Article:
Chris Robinson’s statement was based upon recent analysis by ASQA of RTO compliance rates since the introduction of the new national Standards for RTOs (Standards) earlier in 2015 (ASQA, 2015). The analysis has shown that whenever an RTO has recorded non-compliance, assessment is always an issue. These issues stem from:

  • poor assessment strategies
  • poor assessment tools
  • poor assessment practices, and
  • unqualified trainers and assessors.

An assessment is much more than an assessment tool

The Standards (Clauses 1.8-1.12) are  very explicit about how an RTO should conduct effective assessment by implementing an assessment system that ensures that assessment:

  • complies with the assessment requirements of the relevant training package or VET accredited course; and
  • is conducted in accordance with the principles of assessment

This approach should also be applied to the assessment of recognition of prior learning (RPL). Under the new Standards, trainers/assessors need to be able to:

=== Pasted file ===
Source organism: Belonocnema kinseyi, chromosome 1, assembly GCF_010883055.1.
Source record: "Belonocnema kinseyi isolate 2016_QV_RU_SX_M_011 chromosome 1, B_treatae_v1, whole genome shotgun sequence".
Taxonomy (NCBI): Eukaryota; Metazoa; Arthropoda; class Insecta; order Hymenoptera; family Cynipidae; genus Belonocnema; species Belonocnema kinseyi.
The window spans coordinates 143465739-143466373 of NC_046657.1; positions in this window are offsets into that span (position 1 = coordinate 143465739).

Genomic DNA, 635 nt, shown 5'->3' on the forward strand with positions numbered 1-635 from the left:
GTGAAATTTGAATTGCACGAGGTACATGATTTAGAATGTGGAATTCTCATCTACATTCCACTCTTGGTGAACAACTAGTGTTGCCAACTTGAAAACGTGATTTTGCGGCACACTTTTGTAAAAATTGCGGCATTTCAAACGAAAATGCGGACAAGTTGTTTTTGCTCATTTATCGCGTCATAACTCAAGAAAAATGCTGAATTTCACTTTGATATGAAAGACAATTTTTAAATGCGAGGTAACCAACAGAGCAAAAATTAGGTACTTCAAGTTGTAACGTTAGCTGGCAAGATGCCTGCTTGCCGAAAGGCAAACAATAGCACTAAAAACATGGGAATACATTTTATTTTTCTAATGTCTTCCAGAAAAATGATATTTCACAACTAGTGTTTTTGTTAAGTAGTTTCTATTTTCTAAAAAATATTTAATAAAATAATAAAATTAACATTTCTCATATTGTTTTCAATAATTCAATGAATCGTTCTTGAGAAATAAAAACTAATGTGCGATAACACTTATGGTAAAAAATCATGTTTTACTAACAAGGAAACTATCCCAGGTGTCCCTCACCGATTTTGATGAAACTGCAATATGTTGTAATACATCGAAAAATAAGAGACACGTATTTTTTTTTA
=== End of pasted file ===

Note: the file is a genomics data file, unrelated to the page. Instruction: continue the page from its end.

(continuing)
• Unpack a unit of competency (UoC) to match skills to their industry. That is, the assessor needs to ensure that a learner has the required skills to work effectively in the relevant industry, according to what is included in the UoC.
  • Design assessment activities and tools which meet all of the UoC requirements, the relevant industry’s needs, and all of the principles of assessment and rules of evidence (Table 18-1 & 18-2).
  • Determine how to best collect, assess, provide feedback and store assessment evidence.
  • Write supporting documentation which outlines the learning and assessment activities students will undertake to demonstrate they are competent.
  • Understand, implement and participate in an assessment validation process.



Credit: Exam by Alberto G.

Other key components of a successful VET assessment system

Although not as explicit in the Standards, there are a number of other key components of a successful VET assessment system, such as having:

  • Several and varied assessment activities such as formative assessments which measure the learning (also known as assessment for learning) and summative assessments which measure the output of the learning (also known as assessment of learning). Summative assessments should not only be included at the end of the course.